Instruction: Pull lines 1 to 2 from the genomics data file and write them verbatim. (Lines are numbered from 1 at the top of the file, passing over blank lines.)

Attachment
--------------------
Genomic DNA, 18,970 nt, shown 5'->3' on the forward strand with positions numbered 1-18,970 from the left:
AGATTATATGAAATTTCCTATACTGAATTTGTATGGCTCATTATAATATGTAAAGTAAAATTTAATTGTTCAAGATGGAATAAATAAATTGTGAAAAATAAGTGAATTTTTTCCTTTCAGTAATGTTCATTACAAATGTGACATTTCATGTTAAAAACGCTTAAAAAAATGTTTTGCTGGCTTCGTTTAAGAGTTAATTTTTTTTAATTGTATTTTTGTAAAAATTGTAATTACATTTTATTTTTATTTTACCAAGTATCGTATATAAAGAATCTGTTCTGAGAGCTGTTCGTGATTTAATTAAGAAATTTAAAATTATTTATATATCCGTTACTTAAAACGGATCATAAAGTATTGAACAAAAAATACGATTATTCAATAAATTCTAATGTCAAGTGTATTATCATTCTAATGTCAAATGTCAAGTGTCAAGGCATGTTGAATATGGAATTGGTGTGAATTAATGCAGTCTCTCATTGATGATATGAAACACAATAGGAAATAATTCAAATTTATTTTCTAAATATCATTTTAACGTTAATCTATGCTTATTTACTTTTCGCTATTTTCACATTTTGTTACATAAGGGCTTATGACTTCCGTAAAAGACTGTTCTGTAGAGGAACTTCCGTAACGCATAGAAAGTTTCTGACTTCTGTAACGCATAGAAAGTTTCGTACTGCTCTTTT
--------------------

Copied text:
Genomic DNA, 18,970 nt, shown 5'->3' on the forward strand with positions numbered 1-18,970 from the left:
AGATTATATGAAATTTCCTATACTGAATTTGTATGGCTCATTATAATATGTAAAGTAAAATTTAATTGTTCAAGATGGAATAAATAAATTGTGAAAAATAAGTGAATTTTTTCCTTTCAGTAATGTTCATTACAAATGTGACATTTCATGTTAAAAACGCTTAAAAAAATGTTTTGCTGGCTTCGTTTAAGAGTTAATTTTTTTTAATTGTATTTTTGTAAAAATTGTAATTACATTTTATTTTTATTTTACCAAGTATCGTATATAAAGAATCTGTTCTGAGAGCTGTTCGTGATTTAATTAAGAAATTTAAAATTATTTATATATCCGTTACTTAAAACGGATCATAAAGTATTGAACAAAAAATACGATTATTCAATAAATTCTAATGTCAAGTGTATTATCATTCTAATGTCAAATGTCAAGTGTCAAGGCATGTTGAATATGGAATTGGTGTGAATTAATGCAGTCTCTCATTGATGATATGAAACACAATAGGAAATAATTCAAATTTATTTTCTAAATATCATTTTAACGTTAATCTATGCTTATTTACTTTTCGCTATTTTCACATTTTGTTACATAAGGGCTTATGACTTCCGTAAAAGACTGTTCTGTAGAGGAACTTCCGTAACGCATAGAAAGTTTCTGACTTCTGTAACGCATAGAAAGTTTCGTACTGCTCTTTT